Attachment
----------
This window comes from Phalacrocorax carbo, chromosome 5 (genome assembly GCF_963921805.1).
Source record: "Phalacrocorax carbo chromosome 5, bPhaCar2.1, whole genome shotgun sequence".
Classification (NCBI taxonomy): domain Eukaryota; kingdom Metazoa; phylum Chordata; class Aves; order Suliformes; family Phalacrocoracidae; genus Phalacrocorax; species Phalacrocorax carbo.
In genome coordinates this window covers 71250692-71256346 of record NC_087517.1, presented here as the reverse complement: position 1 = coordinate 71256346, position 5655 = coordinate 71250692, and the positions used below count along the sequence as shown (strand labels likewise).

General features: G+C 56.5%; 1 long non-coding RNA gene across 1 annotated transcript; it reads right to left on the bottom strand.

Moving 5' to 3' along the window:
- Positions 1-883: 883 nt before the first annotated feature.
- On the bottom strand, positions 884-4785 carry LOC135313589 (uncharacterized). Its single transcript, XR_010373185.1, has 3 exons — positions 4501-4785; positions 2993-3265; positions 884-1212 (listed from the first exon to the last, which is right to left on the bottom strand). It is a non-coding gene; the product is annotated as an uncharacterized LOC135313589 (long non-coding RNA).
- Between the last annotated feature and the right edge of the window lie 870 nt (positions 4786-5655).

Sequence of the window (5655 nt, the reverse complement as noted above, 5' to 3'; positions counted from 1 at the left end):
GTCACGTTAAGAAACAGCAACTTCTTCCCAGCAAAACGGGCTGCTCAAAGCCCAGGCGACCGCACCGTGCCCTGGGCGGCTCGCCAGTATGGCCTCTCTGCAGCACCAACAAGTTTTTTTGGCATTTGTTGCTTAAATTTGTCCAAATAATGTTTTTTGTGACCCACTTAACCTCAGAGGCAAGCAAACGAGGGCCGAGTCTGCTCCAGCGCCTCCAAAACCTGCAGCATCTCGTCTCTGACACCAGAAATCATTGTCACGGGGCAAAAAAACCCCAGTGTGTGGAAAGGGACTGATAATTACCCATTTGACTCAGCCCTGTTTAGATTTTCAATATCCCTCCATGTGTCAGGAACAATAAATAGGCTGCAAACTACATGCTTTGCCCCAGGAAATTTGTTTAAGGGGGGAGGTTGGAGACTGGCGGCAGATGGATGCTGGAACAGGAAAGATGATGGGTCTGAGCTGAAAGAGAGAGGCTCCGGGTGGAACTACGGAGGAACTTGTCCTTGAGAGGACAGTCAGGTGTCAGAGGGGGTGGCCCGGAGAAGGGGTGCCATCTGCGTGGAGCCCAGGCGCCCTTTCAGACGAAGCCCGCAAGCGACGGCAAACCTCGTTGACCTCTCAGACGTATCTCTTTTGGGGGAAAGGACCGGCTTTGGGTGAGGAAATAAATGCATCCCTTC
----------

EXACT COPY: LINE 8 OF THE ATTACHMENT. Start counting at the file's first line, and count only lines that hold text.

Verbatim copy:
- On the bottom strand, positions 884-4785 carry LOC135313589 (uncharacterized). Its single transcript, XR_010373185.1, has 3 exons — positions 4501-4785; positions 2993-3265; positions 884-1212 (listed from the first exon to the last, which is right to left on the bottom strand). It is a non-coding gene; the product is annotated as an uncharacterized LOC135313589 (long non-coding RNA).